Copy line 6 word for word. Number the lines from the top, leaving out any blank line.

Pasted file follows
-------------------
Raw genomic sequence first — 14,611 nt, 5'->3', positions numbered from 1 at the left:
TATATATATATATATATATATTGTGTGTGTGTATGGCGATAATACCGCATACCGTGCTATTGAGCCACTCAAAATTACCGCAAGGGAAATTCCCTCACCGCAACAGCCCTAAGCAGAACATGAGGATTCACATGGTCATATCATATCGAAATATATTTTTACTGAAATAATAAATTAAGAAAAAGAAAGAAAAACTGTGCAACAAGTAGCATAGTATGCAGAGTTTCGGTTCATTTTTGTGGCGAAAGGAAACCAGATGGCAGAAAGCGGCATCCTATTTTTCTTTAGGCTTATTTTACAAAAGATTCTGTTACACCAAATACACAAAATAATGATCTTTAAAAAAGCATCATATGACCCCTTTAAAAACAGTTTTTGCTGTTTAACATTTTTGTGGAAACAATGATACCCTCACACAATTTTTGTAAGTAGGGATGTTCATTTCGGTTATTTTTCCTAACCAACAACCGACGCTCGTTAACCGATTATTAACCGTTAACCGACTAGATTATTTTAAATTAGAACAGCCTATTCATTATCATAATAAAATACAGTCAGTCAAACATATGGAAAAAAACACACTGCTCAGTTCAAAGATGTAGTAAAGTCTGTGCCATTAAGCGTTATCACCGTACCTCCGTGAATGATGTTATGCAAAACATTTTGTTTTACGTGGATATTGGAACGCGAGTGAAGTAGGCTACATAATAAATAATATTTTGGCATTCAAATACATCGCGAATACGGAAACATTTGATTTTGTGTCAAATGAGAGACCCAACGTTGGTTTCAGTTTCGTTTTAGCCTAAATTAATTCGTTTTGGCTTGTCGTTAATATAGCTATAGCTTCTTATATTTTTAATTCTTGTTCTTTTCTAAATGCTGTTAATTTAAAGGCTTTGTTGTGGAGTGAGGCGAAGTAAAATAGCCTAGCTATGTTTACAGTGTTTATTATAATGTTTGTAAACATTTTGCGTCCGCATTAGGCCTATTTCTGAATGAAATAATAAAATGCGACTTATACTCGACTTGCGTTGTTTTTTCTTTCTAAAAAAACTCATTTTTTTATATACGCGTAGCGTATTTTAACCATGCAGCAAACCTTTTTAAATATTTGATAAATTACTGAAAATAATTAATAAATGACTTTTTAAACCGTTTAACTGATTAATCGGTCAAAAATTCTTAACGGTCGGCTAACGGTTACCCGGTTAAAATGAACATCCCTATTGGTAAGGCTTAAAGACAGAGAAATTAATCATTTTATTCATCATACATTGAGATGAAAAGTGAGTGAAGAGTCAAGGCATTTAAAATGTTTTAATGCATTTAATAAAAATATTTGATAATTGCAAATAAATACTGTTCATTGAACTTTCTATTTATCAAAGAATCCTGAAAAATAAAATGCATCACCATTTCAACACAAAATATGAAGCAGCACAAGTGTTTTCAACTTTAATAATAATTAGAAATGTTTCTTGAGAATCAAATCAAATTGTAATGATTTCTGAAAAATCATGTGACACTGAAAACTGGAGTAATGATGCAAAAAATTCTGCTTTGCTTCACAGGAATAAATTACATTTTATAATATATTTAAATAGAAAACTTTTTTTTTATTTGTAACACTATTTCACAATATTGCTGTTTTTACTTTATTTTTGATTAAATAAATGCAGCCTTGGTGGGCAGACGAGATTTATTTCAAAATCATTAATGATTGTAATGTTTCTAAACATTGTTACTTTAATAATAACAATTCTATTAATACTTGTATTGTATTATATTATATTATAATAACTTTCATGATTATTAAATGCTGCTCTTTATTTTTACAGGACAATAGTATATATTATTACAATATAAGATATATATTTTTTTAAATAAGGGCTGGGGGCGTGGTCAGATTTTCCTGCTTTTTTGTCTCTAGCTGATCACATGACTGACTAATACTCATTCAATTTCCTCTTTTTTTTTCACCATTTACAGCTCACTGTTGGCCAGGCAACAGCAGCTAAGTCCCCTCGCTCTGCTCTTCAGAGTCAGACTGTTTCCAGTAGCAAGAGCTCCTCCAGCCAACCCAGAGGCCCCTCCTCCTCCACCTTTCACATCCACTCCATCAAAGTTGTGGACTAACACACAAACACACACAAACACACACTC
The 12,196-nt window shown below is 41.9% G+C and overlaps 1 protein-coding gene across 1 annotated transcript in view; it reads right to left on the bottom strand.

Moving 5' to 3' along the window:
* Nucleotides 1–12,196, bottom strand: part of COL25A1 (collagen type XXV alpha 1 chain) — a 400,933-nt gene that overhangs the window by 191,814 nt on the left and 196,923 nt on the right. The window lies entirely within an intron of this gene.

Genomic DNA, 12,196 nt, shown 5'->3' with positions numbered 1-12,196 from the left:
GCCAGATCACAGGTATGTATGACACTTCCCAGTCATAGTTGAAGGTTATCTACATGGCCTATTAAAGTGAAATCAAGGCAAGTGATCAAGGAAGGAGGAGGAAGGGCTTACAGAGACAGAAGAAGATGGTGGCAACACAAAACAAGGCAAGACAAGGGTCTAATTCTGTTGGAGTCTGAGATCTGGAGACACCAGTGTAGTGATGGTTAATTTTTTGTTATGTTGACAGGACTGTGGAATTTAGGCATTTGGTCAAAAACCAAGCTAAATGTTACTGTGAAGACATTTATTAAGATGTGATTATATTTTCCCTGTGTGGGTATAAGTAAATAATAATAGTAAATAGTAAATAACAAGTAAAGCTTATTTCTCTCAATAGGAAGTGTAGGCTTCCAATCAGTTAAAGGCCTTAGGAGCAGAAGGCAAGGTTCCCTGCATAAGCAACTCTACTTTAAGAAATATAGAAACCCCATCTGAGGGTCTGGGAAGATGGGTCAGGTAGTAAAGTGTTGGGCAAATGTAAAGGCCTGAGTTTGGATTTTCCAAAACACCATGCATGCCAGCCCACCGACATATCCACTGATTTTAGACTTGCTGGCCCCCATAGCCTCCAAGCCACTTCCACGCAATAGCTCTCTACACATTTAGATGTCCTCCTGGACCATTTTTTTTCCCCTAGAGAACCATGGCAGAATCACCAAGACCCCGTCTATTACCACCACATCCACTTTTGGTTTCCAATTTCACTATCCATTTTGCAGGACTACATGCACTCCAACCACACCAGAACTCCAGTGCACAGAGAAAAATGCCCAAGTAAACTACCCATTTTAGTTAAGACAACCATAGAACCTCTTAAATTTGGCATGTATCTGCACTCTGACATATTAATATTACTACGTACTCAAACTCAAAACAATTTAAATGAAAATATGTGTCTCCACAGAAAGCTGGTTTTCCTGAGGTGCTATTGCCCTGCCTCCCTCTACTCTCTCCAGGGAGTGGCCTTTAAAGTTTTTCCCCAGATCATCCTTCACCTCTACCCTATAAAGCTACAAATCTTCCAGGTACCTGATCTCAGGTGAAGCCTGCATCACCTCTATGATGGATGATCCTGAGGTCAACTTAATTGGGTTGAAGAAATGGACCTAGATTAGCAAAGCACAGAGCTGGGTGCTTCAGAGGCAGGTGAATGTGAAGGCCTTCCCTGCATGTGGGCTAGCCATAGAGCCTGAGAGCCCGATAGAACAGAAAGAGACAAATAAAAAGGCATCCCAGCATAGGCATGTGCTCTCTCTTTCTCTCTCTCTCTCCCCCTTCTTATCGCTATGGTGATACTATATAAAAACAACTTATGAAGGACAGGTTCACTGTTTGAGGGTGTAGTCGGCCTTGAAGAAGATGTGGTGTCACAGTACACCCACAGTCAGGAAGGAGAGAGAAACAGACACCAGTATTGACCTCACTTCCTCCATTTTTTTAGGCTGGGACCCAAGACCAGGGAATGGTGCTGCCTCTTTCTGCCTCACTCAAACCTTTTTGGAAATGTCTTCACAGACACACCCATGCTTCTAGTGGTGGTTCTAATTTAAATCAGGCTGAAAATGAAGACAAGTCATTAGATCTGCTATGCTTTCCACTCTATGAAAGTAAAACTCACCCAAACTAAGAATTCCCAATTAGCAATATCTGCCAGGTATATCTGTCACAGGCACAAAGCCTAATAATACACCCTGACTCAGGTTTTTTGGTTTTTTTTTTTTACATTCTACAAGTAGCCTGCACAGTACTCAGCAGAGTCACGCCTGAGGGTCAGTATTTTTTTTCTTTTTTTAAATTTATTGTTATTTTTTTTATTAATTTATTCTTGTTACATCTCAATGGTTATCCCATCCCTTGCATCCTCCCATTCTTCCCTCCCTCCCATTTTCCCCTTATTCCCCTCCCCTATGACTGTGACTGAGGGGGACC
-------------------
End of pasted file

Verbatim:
Genomic DNA, 12,196 nt, shown 5'->3' with positions numbered 1-12,196 from the left: